Graphing Quadratic Functions:
Quadratic equations in standard form are represented as \(ax^2~+~bx~+~c~=~0\)
To plot any function \(y~+~f(x)\)
The graph of a quadratic function is a parabola which can be represented in two forms:
- Standard Form: \(ax^2~+~bx~+~c\)
- Vertex Form or \((a~-~h~-~k)\)
form: \(f(x)~=~a(x~-~h)^2~+~k\) , where \((h,k)\) is vertex of parabola.
The graph opens upwards if \(a > 0\)
Vertex of a quadratic equation is its minimum or lowest point if the parabola is opening upwards or its highest or maximum point if it opens downwards.
On rearranging the standard form, vertex form is obtained by completing the square method.
On comparing both forms,
When a quadratic function is represented in vertex form, following points are to be noted:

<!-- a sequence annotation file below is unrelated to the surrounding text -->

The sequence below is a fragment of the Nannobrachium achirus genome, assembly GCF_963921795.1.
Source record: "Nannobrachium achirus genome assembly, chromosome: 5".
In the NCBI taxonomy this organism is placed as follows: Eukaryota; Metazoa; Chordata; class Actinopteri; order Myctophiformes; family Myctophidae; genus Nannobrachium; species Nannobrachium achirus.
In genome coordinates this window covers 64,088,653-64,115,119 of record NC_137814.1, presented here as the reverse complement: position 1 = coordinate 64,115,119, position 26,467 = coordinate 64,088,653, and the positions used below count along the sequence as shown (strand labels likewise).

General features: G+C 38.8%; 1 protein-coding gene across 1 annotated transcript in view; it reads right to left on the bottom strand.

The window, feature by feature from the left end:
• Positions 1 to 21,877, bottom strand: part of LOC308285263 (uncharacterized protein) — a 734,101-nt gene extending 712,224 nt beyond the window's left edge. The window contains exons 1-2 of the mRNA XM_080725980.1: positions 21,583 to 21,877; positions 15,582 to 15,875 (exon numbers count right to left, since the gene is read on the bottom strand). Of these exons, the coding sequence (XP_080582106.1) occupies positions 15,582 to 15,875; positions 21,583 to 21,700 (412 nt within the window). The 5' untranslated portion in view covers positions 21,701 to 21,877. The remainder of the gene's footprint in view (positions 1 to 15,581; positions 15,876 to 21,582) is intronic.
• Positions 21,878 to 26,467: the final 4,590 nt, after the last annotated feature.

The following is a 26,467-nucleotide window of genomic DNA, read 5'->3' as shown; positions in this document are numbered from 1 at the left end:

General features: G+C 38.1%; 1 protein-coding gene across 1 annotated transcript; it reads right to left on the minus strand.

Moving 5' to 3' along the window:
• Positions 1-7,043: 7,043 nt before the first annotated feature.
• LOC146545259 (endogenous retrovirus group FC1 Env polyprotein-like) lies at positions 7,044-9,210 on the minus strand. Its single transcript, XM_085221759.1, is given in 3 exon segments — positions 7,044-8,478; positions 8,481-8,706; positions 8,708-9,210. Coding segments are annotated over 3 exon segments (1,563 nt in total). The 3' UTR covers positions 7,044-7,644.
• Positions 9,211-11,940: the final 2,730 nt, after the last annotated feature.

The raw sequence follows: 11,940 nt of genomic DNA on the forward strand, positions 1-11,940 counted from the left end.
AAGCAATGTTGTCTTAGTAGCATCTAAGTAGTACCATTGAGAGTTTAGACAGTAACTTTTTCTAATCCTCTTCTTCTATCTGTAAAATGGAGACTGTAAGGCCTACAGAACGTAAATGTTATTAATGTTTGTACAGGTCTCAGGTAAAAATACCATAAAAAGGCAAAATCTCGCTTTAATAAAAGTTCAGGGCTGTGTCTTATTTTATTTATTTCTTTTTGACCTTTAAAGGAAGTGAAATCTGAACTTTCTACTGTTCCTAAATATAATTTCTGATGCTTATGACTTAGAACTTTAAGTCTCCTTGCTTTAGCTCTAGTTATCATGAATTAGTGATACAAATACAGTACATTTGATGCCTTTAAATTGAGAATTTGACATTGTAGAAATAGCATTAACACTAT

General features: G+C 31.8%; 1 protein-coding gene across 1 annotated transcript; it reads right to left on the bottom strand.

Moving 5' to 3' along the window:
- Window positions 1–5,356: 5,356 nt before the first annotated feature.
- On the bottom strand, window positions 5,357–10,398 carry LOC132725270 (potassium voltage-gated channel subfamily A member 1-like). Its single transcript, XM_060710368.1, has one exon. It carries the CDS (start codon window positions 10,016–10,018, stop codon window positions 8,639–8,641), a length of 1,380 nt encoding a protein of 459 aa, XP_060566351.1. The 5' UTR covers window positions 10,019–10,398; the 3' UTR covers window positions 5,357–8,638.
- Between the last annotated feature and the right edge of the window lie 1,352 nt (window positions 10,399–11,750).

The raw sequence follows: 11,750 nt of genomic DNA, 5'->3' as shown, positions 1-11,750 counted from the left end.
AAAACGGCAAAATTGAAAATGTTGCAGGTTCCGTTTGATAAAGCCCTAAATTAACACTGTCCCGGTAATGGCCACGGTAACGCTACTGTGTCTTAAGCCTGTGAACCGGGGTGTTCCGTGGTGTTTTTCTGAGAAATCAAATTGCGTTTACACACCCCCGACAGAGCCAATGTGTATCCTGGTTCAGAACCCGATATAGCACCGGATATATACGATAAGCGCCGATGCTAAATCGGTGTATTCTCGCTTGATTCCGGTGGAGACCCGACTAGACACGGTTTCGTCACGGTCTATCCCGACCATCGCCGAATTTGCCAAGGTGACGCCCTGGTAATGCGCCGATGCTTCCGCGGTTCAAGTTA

- If h > 0, graph shifts right by h units.
- If h < 0, graph shifts left by h units.
- If k > 0, graph shifts upwards by k units.
- If k < 0, graph shifts downwards by k units.
- (h, k) denotes the vertex of function.
For graphing a quadratic function, above steps are followed and further transformations are used.
Using Transformations to Graph Quadratic Functions:
i) Horizontal shifting by m units:
Consider the standard form of quadratic equation \(ax^2~+~bx~+~c~=~0\)
Suppose instead of \(\alpha\)
Similarly, if roots are \((\alpha~-~m)\)
ii) Vertical shifting by k units:
Considering the vertex form i.e.,\(y\)
- If k > 0 , graph shifts upwards by k units.
- If k < 0 , graph shifts downwards by k units.
Let us first consider the graph of \(y\)
Let us go through an example for a better understanding.
Example: Find range of \(x\)
Solution: Let us try to graph the given equations to find out range of \(x\)
From equation (1),\((x~-~1)(x~-~5)~\leq~0\)
From equation (2), \((x~-~0)(x~-~2)~\gt~0\)
Thus, range of \(x\)
Thus graphing quadratic functions becomes easy using transformations.’